Science of Happiness: What Makes Us Truly Happy?
Happiness, by definition, is often the feeling of contentment or pleasure in doing something you like. However, the formal definition of happiness and what it truly is may differ. In one study, the Harvard Department of Psychology tried to determine the role of morality in happiness. The participants were given an example of a hypothetical person named “Tom”, who rarely felt sad or lonely. This is because he felt satisfied by stealing from students and reselling the items he stole to buy alcohol. Most of the subjects agreed that Tom is satisfied, but not exactly happy. The way they attributed this was that one has to be good to be happy, and therefore morality plays a role in happiness. This was surprising because Tom was clearly happy with his decisions but was deemed unhappy by people who have never even known this hypothetical character. So what exactly makes us happy?
In another study conducted by Dr. Kringelbach and Dr. Berridge, they researched and found the exact neuroscience behind happiness and pleasure. They started by comparing the correlation between happiness and hedonia (pleasure) and the correlation between happiness and eudaimonia (a life well lived). Through this, they found that most people associated happiness more strongly with hedonia, which explains why Tom might feel happy about his actions. They then identified the hedonic hotspots in the brain, which include centers that produce “neurochemical modulators” and enhance a liking reaction. This pleasure that is experienced would then be translated into a motivational process that would lead to wanting, as it would increase dopamine (the neurochemical for pleasure) in the brain. By enhancing this connection between what makes you happy and the chemicals in your brain, you involuntarily strengthen actions that create pleasure through constant usage. An important note from this study is that “all pleasures seem to involve the same hedonic brain systems, even when linked to anticipation and memory.” This would lead individuals without certain “higher-order pleasures (such as monetary, artistic, musical, altruistic and transcendent pleasures)” to search for other ways to satisfy that biological need.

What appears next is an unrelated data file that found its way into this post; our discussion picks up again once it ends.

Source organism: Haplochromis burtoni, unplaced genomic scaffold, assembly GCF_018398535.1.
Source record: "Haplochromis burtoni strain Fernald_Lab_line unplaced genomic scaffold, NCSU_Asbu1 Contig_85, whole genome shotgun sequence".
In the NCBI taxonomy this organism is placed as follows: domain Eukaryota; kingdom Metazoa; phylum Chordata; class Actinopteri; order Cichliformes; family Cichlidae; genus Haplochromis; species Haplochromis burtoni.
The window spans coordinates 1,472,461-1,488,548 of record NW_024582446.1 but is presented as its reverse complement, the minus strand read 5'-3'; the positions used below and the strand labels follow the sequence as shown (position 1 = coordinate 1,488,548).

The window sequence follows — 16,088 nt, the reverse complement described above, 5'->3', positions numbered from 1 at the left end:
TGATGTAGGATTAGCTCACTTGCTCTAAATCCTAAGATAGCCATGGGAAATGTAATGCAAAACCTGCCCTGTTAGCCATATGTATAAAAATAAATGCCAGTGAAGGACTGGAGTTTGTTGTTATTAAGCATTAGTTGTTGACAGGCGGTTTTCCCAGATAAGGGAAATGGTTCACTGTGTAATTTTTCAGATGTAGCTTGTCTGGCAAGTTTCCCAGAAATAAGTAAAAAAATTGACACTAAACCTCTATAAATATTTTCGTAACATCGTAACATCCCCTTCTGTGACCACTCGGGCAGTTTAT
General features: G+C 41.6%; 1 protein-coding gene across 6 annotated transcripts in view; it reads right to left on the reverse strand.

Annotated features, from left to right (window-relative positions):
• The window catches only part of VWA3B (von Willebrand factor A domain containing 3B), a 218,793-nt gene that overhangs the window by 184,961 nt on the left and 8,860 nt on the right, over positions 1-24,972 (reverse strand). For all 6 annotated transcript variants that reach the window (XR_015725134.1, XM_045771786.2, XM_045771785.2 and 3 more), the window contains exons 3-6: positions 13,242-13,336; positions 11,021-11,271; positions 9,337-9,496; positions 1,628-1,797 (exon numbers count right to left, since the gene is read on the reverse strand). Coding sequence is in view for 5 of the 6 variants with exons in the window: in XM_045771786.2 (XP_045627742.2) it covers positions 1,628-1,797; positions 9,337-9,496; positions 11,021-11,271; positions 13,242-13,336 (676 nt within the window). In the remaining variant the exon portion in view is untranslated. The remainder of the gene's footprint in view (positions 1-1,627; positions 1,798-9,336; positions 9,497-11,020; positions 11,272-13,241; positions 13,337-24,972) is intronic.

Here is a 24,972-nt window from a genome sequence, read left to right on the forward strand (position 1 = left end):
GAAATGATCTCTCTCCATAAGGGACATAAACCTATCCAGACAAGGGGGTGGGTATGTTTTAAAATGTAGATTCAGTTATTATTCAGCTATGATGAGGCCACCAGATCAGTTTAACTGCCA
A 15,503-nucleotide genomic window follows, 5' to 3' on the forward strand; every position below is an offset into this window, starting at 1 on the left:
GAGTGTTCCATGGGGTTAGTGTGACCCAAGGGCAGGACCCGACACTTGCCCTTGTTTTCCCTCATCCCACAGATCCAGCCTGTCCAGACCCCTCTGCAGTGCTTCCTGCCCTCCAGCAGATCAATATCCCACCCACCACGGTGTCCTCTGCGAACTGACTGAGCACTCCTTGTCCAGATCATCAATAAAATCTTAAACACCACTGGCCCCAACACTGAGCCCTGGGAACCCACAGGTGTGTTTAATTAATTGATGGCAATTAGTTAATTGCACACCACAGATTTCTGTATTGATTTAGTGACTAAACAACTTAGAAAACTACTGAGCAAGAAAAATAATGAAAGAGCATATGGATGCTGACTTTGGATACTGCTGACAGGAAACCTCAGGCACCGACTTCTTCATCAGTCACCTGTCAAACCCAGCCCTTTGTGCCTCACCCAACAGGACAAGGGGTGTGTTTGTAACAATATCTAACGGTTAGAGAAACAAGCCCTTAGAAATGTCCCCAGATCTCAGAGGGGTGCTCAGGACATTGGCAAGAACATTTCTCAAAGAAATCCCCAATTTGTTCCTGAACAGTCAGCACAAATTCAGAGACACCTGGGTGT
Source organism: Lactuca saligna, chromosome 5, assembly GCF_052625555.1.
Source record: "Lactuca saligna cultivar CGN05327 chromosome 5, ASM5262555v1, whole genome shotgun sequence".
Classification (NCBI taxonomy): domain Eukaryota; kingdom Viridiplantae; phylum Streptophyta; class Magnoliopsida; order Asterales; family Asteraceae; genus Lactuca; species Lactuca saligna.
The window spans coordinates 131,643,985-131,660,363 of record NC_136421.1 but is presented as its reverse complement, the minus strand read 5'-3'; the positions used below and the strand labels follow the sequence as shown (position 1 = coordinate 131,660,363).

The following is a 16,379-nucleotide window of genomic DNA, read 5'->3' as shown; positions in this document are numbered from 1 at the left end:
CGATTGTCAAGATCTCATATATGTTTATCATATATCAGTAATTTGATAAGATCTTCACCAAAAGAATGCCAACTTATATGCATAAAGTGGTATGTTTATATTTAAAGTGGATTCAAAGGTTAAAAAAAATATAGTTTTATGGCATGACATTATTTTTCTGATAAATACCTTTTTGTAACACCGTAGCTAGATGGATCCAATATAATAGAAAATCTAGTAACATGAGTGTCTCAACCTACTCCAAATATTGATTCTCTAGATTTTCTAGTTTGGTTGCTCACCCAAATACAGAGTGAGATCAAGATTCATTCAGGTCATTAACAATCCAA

So how can we search for or create happiness? Dan Gilbert explains in a TED talk that happiness can be synthesized. He brings up the concept of a psychological immune system- a way for you to feel better about the world you live in. This may come in the form of morality, such as when the students from the initial study thought that the hypothetical person, Tom, could only be happy by being moral. It could also be the way Tom finds happiness through immoral actions. Gilbert explains that “the freedom of choice is an enemy to synthetic happiness.” Having a choice in what makes you happy creates a negative effect while being stuck with a choice makes you grow to like what you choose. Once the decision becomes a choice, the indecisiveness may become detrimental to your happiness. In order to be truly happy, you must simply stick to a choice and be happy about it.
If you have time, check out the TED talk below, as it is truly a great watch.
TED talk: What makes you happy?